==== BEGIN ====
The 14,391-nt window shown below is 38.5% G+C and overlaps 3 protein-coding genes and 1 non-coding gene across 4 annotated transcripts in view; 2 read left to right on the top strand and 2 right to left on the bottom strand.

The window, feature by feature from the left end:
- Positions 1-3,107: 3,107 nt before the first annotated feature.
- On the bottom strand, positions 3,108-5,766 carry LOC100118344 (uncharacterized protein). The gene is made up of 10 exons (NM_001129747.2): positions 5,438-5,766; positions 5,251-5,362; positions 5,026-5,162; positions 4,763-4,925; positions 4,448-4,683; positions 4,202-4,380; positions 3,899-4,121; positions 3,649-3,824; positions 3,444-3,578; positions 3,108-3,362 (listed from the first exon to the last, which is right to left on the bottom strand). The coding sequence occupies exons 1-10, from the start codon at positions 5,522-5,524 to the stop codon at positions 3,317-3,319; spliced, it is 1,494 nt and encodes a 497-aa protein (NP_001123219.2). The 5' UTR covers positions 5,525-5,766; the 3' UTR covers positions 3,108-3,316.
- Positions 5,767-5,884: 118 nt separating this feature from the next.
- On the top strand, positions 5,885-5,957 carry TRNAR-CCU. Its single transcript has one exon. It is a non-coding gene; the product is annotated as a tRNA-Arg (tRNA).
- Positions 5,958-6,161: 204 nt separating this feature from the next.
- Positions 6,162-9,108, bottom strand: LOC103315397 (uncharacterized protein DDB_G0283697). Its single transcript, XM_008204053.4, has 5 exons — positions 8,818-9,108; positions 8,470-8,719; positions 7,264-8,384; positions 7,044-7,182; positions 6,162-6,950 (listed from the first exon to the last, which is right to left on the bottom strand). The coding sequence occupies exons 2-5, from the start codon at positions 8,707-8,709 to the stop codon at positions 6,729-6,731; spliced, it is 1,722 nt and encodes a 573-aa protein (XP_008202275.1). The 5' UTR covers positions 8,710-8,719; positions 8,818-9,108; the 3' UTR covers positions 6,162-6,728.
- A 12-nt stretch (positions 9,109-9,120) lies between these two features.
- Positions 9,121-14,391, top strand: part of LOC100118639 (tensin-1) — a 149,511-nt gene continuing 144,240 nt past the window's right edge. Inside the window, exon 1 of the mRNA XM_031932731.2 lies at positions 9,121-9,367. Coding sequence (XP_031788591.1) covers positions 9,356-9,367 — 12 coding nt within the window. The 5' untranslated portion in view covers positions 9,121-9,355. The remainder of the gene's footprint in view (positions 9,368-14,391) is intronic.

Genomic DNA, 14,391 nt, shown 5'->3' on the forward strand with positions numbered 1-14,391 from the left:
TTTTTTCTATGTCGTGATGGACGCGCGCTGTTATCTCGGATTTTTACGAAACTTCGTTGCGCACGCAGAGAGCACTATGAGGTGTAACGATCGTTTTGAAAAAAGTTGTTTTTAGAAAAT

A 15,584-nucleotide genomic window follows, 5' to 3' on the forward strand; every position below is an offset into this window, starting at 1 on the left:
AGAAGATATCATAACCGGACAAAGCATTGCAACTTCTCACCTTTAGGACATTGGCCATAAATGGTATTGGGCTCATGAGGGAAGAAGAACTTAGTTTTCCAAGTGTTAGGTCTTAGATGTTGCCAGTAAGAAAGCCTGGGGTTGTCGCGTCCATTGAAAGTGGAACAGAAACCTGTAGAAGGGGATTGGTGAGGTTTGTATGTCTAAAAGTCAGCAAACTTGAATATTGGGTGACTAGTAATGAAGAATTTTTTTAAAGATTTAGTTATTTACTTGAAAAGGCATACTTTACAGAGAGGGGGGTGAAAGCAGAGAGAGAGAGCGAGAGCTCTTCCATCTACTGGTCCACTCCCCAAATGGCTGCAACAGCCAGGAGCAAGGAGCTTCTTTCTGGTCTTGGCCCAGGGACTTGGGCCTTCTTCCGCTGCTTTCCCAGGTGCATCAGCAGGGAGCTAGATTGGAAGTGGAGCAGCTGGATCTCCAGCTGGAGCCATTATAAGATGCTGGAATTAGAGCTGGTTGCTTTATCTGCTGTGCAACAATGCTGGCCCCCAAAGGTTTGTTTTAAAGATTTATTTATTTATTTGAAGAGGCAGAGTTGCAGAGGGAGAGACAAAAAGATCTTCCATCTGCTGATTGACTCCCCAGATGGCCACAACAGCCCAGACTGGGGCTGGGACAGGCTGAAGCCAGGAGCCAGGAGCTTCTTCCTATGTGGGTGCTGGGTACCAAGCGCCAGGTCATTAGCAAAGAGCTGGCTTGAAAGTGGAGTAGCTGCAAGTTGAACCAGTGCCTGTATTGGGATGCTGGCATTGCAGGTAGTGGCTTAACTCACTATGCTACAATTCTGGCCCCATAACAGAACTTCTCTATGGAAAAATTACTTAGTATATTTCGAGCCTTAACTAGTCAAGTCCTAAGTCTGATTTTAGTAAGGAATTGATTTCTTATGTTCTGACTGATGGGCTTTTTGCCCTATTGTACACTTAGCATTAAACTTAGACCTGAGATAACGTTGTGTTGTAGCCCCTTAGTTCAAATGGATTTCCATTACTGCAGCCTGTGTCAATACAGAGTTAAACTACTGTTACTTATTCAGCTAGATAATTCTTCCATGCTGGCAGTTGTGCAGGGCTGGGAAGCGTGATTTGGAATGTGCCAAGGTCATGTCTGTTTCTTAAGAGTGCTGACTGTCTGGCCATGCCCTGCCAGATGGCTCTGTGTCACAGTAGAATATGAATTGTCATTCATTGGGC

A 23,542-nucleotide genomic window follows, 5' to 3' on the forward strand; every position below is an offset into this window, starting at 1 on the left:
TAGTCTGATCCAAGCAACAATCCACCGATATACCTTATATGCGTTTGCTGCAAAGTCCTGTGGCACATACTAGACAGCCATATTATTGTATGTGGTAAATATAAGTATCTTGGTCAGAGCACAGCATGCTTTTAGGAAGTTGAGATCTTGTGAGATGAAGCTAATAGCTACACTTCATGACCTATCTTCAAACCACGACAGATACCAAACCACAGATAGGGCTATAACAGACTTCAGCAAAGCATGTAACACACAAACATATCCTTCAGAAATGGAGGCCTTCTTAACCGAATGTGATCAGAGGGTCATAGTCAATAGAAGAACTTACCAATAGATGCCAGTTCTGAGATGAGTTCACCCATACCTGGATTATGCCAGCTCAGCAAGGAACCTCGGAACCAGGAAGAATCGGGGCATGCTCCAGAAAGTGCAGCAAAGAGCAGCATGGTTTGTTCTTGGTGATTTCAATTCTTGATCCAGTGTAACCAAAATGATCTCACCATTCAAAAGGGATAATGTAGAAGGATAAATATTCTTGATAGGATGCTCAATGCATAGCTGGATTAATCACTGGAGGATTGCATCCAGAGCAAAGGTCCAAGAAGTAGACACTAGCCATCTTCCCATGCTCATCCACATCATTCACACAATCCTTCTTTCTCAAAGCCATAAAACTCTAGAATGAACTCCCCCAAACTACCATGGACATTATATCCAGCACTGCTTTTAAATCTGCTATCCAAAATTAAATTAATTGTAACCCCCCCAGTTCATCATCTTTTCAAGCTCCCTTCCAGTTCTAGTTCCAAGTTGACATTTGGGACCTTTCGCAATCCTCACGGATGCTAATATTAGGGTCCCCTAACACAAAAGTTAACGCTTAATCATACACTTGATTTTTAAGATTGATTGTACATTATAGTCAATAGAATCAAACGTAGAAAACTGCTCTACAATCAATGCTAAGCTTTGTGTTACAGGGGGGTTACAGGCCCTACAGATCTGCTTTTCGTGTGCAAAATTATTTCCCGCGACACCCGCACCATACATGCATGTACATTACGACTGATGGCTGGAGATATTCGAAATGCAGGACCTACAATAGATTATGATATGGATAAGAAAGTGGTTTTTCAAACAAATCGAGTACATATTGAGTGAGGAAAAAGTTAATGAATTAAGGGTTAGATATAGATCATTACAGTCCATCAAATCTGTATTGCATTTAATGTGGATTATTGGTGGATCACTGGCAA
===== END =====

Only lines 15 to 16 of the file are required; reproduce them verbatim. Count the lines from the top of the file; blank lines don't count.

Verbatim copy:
A 23,542-nucleotide genomic window follows, 5' to 3' on the forward strand; every position below is an offset into this window, starting at 1 on the left:
TAGTCTGATCCAAGCAACAATCCACCGATATACCTTATATGCGTTTGCTGCAAAGTCCTGTGGCACATACTAGACAGCCATATTATTGTATGTGGTAAATATAAGTATCTTGGTCAGAGCACAGCATGCTTTTAGGAAGTTGAGATCTTGTGAGATGAAGCTAATAGCTACACTTCATGACCTATCTTCAAACCACGACAGATACCAAACCACAGATAGGGCTATAACAGACTTCAGCAAAGCATGTAACACACAAACATATCCTTCAGAAATGGAGGCCTTCTTAACCGAATGTGATCAGAGGGTCATAGTCAATAGAAGAACTTACCAATAGATGCCAGTTCTGAGATGAGTTCACCCATACCTGGATTATGCCAGCTCAGCAAGGAACCTCGGAACCAGGAAGAATCGGGGCATGCTCCAGAAAGTGCAGCAAAGAGCAGCATGGTTTGTTCTTGGTGATTTCAATTCTTGATCCAGTGTAACCAAAATGATCTCACCATTCAAAAGGGATAATGTAGAAGGATAAATATTCTTGATAGGATGCTCAATGCATAGCTGGATTAATCACTGGAGGATTGCATCCAGAGCAAAGGTCCAAGAAGTAGACACTAGCCATCTTCCCATGCTCATCCACATCATTCACACAATCCTTCTTTCTCAAAGCCATAAAACTCTAGAATGAACTCCCCCAAACTACCATGGACATTATATCCAGCACTGCTTTTAAATCTGCTATCCAAAATTAAATTAATTGTAACCCCCCCAGTTCATCATCTTTTCAAGCTCCCTTCCAGTTCTAGTTCCAAGTTGACATTTGGGACCTTTCGCAATCCTCACGGATGCTAATATTAGGGTCCCCTAACACAAAAGTTAACGCTTAATCATACACTTGATTTTTAAGATTGATTGTACATTATAGTCAATAGAATCAAACGTAGAAAACTGCTCTACAATCAATGCTAAGCTTTGTGTTACAGGGGGGTTACAGGCCCTACAGATCTGCTTTTCGTGTGCAAAATTATTTCCCGCGACACCCGCACCATACATGCATGTACATTACGACTGATGGCTGGAGATATTCGAAATGCAGGACCTACAATAGATTATGATATGGATAAGAAAGTGGTTTTTCAAACAAATCGAGTACATATTGAGTGAGGAAAAAGTTAATGAATTAAGGGTTAGATATAGATCATTACAGTCCATCAAATCTGTATTGCATTTAATGTGGATTATTGGTGGATCACTGGCAA